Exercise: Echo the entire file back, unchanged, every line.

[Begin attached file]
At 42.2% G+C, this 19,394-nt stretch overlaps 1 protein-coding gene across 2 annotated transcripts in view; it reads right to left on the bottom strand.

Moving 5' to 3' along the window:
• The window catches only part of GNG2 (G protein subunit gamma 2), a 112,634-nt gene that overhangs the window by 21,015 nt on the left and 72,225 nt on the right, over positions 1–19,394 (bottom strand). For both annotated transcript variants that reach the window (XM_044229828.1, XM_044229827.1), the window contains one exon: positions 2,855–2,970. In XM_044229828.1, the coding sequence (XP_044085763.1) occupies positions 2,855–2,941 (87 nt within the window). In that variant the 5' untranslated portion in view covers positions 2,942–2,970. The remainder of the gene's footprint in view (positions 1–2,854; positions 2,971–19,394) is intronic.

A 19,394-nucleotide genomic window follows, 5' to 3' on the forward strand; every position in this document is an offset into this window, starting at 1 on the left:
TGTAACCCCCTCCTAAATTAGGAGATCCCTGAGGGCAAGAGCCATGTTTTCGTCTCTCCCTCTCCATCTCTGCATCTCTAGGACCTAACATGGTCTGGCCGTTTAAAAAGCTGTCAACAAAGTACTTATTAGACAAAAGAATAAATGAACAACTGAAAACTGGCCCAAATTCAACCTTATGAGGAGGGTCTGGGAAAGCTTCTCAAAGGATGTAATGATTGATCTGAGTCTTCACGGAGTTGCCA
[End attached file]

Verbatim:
At 42.2% G+C, this 19,394-nt stretch overlaps 1 protein-coding gene across 2 annotated transcripts in view; it reads right to left on the bottom strand.

Moving 5' to 3' along the window:
• The window catches only part of GNG2 (G protein subunit gamma 2), a 112,634-nt gene that overhangs the window by 21,015 nt on the left and 72,225 nt on the right, over positions 1–19,394 (bottom strand). For both annotated transcript variants that reach the window (XM_044229828.1, XM_044229827.1), the window contains one exon: positions 2,855–2,970. In XM_044229828.1, the coding sequence (XP_044085763.1) occupies positions 2,855–2,941 (87 nt within the window). In that variant the 5' untranslated portion in view covers positions 2,942–2,970. The remainder of the gene's footprint in view (positions 1–2,854; positions 2,971–19,394) is intronic.

A 19,394-nucleotide genomic window follows, 5' to 3' on the forward strand; every position in this document is an offset into this window, starting at 1 on the left:
TGTAACCCCCTCCTAAATTAGGAGATCCCTGAGGGCAAGAGCCATGTTTTCGTCTCTCCCTCTCCATCTCTGCATCTCTAGGACCTAACATGGTCTGGCCGTTTAAAAAGCTGTCAACAAAGTACTTATTAGACAAAAGAATAAATGAACAACTGAAAACTGGCCCAAATTCAACCTTATGAGGAGGGTCTGGGAAAGCTTCTCAAAGGATGTAATGATTGATCTGAGTCTTCACGGAGTTGCCA